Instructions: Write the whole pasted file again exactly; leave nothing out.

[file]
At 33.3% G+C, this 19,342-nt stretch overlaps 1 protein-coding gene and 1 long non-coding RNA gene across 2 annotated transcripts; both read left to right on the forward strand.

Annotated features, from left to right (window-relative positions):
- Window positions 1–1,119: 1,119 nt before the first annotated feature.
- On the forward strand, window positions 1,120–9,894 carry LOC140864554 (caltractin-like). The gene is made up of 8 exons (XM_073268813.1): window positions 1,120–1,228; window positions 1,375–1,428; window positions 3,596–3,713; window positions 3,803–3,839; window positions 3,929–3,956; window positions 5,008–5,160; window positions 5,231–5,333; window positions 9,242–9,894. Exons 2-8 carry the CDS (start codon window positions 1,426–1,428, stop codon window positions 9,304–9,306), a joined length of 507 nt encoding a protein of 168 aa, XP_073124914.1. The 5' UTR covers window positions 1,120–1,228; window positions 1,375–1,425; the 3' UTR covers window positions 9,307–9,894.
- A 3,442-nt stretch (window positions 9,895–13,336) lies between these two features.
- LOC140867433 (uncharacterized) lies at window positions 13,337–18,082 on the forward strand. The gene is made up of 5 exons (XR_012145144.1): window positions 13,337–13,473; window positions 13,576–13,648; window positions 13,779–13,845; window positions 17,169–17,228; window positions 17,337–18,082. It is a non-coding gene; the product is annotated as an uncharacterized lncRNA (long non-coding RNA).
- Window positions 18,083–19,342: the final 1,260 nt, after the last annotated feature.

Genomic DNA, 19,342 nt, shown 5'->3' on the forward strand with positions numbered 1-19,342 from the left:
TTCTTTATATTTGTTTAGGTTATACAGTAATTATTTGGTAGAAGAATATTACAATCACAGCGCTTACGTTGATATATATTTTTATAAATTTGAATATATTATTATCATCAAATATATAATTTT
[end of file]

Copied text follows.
At 33.3% G+C, this 19,342-nt stretch overlaps 1 protein-coding gene and 1 long non-coding RNA gene across 2 annotated transcripts; both read left to right on the forward strand.

Annotated features, from left to right (window-relative positions):
- Window positions 1–1,119: 1,119 nt before the first annotated feature.
- On the forward strand, window positions 1,120–9,894 carry LOC140864554 (caltractin-like). The gene is made up of 8 exons (XM_073268813.1): window positions 1,120–1,228; window positions 1,375–1,428; window positions 3,596–3,713; window positions 3,803–3,839; window positions 3,929–3,956; window positions 5,008–5,160; window positions 5,231–5,333; window positions 9,242–9,894. Exons 2-8 carry the CDS (start codon window positions 1,426–1,428, stop codon window positions 9,304–9,306), a joined length of 507 nt encoding a protein of 168 aa, XP_073124914.1. The 5' UTR covers window positions 1,120–1,228; window positions 1,375–1,425; the 3' UTR covers window positions 9,307–9,894.
- A 3,442-nt stretch (window positions 9,895–13,336) lies between these two features.
- LOC140867433 (uncharacterized) lies at window positions 13,337–18,082 on the forward strand. The gene is made up of 5 exons (XR_012145144.1): window positions 13,337–13,473; window positions 13,576–13,648; window positions 13,779–13,845; window positions 17,169–17,228; window positions 17,337–18,082. It is a non-coding gene; the product is annotated as an uncharacterized lncRNA (long non-coding RNA).
- Window positions 18,083–19,342: the final 1,260 nt, after the last annotated feature.

Genomic DNA, 19,342 nt, shown 5'->3' on the forward strand with positions numbered 1-19,342 from the left:
TTCTTTATATTTGTTTAGGTTATACAGTAATTATTTGGTAGAAGAATATTACAATCACAGCGCTTACGTTGATATATATTTTTATAAATTTGAATATATTATTATCATCAAATATATAATTTT